Insulated jackets are bulkier than shell jackets and may restrict your movement, but they’re far warmer and softer. Most insulated jackets have an outer layer that provides waterproofing and wind resistance, though shell jackets tend to excel in these categories. Breathability may be more of a consideration with an insulated jacket, so look closely for ventilation zippers at the armpits (pit zips) and other venting features.
Three-in-one jackets eliminate the need to decide between a shell and insulated jacket since you can make this choice when you gear up. These jackets have two layers: an outer shell and an inner liner jacket that are usually connected to each other with a zipper. You can wear these jackets in three ways by donning the shell, the liner, or both, hence the name “three-in-one.” These jackets are an excellent choice if want the ability to adapt to changing weather conditions.
Ski jackets come in three different styles, each of which fits differently on your body. There’s no right choice here, but you should have an idea of your preference before you pick out a jacket.
Slim-fit jackets fit snugly to your torso and tend to be stylish and compact.
Regular-fit jackets are still fairly slim while offering you a bit more mobility.
Relaxed-fit jackets are looser, offering more room around the chest and shoulders. These are the best choice if you plan to wear more layers beneath the jacket.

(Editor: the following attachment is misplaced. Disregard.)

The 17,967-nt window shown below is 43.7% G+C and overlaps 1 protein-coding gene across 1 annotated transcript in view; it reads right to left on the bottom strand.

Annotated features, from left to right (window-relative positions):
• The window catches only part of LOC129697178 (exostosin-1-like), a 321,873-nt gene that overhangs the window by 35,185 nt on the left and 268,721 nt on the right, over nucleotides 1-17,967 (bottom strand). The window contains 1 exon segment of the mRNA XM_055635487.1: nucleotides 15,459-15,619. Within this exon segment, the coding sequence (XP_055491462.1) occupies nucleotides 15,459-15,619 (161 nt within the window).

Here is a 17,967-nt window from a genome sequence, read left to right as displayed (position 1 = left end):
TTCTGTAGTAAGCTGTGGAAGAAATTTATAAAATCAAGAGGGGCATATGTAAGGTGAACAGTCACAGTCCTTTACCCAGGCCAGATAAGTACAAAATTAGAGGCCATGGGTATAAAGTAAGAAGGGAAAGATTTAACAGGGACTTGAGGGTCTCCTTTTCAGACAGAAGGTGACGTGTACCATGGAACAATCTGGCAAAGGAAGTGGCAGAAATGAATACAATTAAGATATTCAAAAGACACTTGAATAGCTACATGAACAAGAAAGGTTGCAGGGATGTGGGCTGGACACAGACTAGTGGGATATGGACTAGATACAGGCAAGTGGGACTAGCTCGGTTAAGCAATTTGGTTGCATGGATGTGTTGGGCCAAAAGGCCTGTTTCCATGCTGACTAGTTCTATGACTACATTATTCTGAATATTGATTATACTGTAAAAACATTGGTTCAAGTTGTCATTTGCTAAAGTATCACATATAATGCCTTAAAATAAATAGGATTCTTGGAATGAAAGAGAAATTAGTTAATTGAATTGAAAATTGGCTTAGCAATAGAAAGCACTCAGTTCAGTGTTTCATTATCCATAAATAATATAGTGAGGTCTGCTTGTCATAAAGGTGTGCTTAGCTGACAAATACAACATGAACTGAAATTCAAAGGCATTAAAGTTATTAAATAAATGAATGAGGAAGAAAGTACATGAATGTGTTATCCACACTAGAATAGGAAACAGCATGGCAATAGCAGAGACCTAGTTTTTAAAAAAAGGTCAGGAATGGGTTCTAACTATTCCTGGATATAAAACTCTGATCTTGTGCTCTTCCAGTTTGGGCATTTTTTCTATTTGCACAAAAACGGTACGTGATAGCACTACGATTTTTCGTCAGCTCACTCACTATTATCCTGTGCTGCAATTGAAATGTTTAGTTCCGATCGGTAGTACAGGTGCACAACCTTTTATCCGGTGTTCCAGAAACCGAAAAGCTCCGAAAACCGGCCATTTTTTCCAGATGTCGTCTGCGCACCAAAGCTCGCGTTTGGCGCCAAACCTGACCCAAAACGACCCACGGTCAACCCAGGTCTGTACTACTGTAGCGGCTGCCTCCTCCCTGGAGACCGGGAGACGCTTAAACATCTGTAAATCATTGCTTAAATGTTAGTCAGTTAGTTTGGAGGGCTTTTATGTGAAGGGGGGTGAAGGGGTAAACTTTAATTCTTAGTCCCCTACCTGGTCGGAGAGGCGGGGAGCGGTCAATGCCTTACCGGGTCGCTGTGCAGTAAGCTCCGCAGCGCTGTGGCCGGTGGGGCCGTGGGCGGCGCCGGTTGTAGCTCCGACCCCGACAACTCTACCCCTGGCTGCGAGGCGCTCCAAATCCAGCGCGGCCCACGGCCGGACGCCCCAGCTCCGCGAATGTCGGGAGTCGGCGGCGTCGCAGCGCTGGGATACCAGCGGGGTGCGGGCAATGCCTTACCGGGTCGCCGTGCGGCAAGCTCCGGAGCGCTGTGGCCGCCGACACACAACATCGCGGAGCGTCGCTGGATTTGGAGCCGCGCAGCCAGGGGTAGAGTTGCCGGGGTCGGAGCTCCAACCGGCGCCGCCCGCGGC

How much warmth a jacket provides depends on the type and amount of insulation material. Down is a tried-and-tested insulator that provides excellent warmth but suffers if it gets wet. Synthetic insulation is very popular for its light weight and ability to maintain loft even when damp.
Insulation is measured in grams, with lighter jackets coming in around 50 grams and the jackets with the heaviest insulation measuring around 100 grams. More insulation isn’t always better. You should choose a jacket with insulation appropriate for your typical skiing conditions.
Breathability may not sound like a good thing when you’re looking for a jacket to keep you warm in winter, but if you start sweating on the mountain, your insulation can become damp and lose its effectiveness. And if you’re slicked with sweat, you can get cold quickly.
The breathability rating of a jacket comes from the moisture vapor transmission rate (MVTR), which measures the ability of moisture to escape your jacket. Most jackets range from around 5,000 grams to 20,000 grams of breathability. The more likely you are to work up a sweat, the more breathability you need, even if you’re skiing in very cold conditions.
Just as with breathability, there is no such thing as too waterproof. Waterproofing is measured by putting the end of a one-square-inch tube on the jacket and filling the tube with varying depths of water to see at which point water begins to permeate the material. Waterproofing is measured in millimeters, with most jackets offering anywhere from 5,000 mm to 30,000 mm (about 17 feet to 100 feet) of waterproofing. Some jackets may be coated with a durable water repellent (DWR), which can aid in keeping you dry. However, the waterproof rating is the key factor to pay attention to.
Once you know what style of jacket is right for you and how much protection from the elements you need, consider a few additional features that can help to improve your experience on the slopes.
Helmet-compatible hood: For extra protection from wind and snow, look for a jacket with a hood designed to fit over your helmet. This can prevent wind and snow from biting at your neck. In many jackets, the hood can be stowed in the collar to keep it from creating air resistance when you’re not using it.